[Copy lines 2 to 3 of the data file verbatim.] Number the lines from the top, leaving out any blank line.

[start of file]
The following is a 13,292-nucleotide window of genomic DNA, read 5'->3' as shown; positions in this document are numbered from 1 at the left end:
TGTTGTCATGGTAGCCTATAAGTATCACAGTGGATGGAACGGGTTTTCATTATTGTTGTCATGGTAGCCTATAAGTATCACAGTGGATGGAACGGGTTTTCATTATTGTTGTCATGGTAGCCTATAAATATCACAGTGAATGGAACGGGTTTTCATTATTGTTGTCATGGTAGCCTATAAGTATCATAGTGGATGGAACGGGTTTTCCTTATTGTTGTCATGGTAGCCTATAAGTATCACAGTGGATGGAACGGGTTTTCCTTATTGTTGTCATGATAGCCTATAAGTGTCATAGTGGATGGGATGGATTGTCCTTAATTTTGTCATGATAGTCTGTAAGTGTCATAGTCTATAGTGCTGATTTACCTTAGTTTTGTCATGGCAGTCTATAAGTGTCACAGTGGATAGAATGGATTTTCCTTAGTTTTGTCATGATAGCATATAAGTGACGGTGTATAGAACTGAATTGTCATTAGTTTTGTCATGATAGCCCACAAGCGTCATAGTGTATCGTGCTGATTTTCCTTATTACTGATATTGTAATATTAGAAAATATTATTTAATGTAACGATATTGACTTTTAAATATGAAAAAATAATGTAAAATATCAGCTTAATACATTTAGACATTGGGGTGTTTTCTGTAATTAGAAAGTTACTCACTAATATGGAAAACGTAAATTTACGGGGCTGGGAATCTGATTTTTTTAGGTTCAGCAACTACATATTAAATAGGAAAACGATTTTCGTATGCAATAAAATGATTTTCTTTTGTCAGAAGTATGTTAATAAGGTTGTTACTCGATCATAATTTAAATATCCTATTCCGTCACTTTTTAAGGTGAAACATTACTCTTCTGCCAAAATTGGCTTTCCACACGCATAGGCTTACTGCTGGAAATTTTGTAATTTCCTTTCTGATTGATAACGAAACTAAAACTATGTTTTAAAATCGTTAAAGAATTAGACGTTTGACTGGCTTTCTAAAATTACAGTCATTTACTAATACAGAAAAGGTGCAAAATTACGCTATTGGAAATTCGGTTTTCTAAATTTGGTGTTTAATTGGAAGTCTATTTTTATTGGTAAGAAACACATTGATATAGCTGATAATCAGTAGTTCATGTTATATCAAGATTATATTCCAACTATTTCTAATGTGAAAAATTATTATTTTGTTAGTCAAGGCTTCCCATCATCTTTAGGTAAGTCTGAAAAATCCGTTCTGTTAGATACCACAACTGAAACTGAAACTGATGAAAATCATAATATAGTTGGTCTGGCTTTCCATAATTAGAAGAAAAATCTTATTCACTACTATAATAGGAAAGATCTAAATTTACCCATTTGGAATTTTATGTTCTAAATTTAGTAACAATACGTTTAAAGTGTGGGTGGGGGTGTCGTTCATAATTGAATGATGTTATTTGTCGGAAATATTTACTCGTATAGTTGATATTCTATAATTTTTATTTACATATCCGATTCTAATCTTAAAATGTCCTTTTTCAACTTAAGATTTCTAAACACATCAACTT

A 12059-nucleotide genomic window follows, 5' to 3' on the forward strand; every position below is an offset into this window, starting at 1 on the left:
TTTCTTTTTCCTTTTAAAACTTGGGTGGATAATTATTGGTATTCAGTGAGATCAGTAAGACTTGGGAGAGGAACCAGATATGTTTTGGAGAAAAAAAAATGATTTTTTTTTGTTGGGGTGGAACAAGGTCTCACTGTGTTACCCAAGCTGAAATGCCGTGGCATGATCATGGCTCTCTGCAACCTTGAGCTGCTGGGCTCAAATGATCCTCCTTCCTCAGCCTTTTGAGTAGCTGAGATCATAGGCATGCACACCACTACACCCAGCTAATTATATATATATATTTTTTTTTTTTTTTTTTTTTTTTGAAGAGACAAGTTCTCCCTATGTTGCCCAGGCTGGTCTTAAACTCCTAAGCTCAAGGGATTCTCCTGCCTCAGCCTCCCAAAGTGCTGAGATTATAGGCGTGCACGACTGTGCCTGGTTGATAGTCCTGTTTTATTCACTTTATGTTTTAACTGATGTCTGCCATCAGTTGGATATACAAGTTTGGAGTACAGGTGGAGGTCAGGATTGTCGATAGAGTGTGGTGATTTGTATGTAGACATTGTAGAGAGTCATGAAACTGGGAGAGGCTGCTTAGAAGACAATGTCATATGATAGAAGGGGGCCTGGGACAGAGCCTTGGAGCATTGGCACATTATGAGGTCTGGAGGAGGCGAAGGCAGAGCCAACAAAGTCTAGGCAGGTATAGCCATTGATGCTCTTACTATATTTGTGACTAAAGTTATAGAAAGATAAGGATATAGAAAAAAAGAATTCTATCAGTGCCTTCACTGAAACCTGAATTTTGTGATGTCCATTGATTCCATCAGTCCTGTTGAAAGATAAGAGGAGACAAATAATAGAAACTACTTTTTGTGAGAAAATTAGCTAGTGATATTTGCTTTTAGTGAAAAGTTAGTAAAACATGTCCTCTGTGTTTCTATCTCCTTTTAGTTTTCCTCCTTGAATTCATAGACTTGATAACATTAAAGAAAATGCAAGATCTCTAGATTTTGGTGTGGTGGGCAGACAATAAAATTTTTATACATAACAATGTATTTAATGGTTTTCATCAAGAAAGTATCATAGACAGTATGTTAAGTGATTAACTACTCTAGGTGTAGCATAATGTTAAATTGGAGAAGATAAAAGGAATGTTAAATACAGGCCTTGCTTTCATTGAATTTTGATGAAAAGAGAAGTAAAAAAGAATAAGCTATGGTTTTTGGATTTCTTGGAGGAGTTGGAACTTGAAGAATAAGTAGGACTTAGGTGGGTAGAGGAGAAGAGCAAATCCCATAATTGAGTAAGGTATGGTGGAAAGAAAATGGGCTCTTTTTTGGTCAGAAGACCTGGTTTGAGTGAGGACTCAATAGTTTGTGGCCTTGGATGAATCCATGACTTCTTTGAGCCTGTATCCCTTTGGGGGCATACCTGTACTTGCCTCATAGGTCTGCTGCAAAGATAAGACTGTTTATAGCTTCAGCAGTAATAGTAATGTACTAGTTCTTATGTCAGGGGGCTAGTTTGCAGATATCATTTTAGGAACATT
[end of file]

TGTTGTCATGGTAGCCTATAAGTATCACAGTGGATGGAACGGGTTTTCATTATTGTTGTCATGGTAGCCTATAAGTATCACAGTGGATGGAACGGGTTTTCATTATTGTTGTCATGGTAGCCTATAAATATCACAGTGAATGGAACGGGTTTTCATTATTGTTGTCATGGTAGCCTATAAGTATCATAGTGGATGGAACGGGTTTTCCTTATTGTTGTCATGGTAGCCTATAAGTATCACAGTGGATGGAACGGGTTTTCCTTATTGTTGTCATGATAGCCTATAAGTGTCATAGTGGATGGGATGGATTGTCCTTAATTTTGTCATGATAGTCTGTAAGTGTCATAGTCTATAGTGCTGATTTACCTTAGTTTTGTCATGGCAGTCTATAAGTGTCACAGTGGATAGAATGGATTTTCCTTAGTTTTGTCATGATAGCATATAAGTGACGGTGTATAGAACTGAATTGTCATTAGTTTTGTCATGATAGCCCACAAGCGTCATAGTGTATCGTGCTGATTTTCCTTATTACTGATATTGTAATATTAGAAAATATTATTTAATGTAACGATATTGACTTTTAAATATGAAAAAATAATGTAAAATATCAGCTTAATACATTTAGACATTGGGGTGTTTTCTGTAATTAGAAAGTTACTCACTAATATGGAAAACGTAAATTTACGGGGCTGGGAATCTGATTTTTTTAGGTTCAGCAACTACATATTAAATAGGAAAACGATTTTCGTATGCAATAAAATGATTTTCTTTTGTCAGAAGTATGTTAATAAGGTTGTTACTCGATCATAATTTAAATATCCTATTCCGTCACTTTTTAAGGTGAAACATTACTCTTCTGCCAAAATTGGCTTTCCACACGCATAGGCTTACTGCTGGAAATTTTGTAATTTCCTTTCTGATTGATAACGAAACTAAAACTATGTTTTAAAATCGTTAAAGAATTAGACGTTTGACTGGCTTTCTAAAATTACAGTCATTTACTAATACAGAAAAGGTGCAAAATTACGCTATTGGAAATTCGGTTTTCTAAATTTGGTGTTTAATTGGAAGTCTATTTTTATTGGTAAGAAACACATTGATATAGCTGATAATCAGTAGTTCATGTTATATCAAGATTATATTCCAACTATTTCTAATGTGAAAAATTATTATTTTGTTAGTCAAGGCTTCCCATCATCTTTAGGTAAGTCTGAAAAATCCGTTCTGTTAGATACCACAACTGAAACTGAAACTGATGAAAATCATAATATAGTTGGTCTGGCTTTCCATAATTAGAAGAAAAATCTTATTCACTACTATAATAGGAAAGATCTAAATTTACCCATTTGGAATTTTATGTTCTAAATTTAGTAACAATACGTTTAAAGTGTGGGTGGGGGTGTCGTTCATAATTGAATGATGTTATTTGTCGGAAATATTTACTCGTATAGTTGATATTCTATAATTTTTATTTACATATCCGATTCTAATCTTAAAATGTCCTTTTTCAACTTAAGATTTCTAAACACATCAACTT

A 12059-nucleotide genomic window follows, 5' to 3' on the forward strand; every position below is an offset into this window, starting at 1 on the left: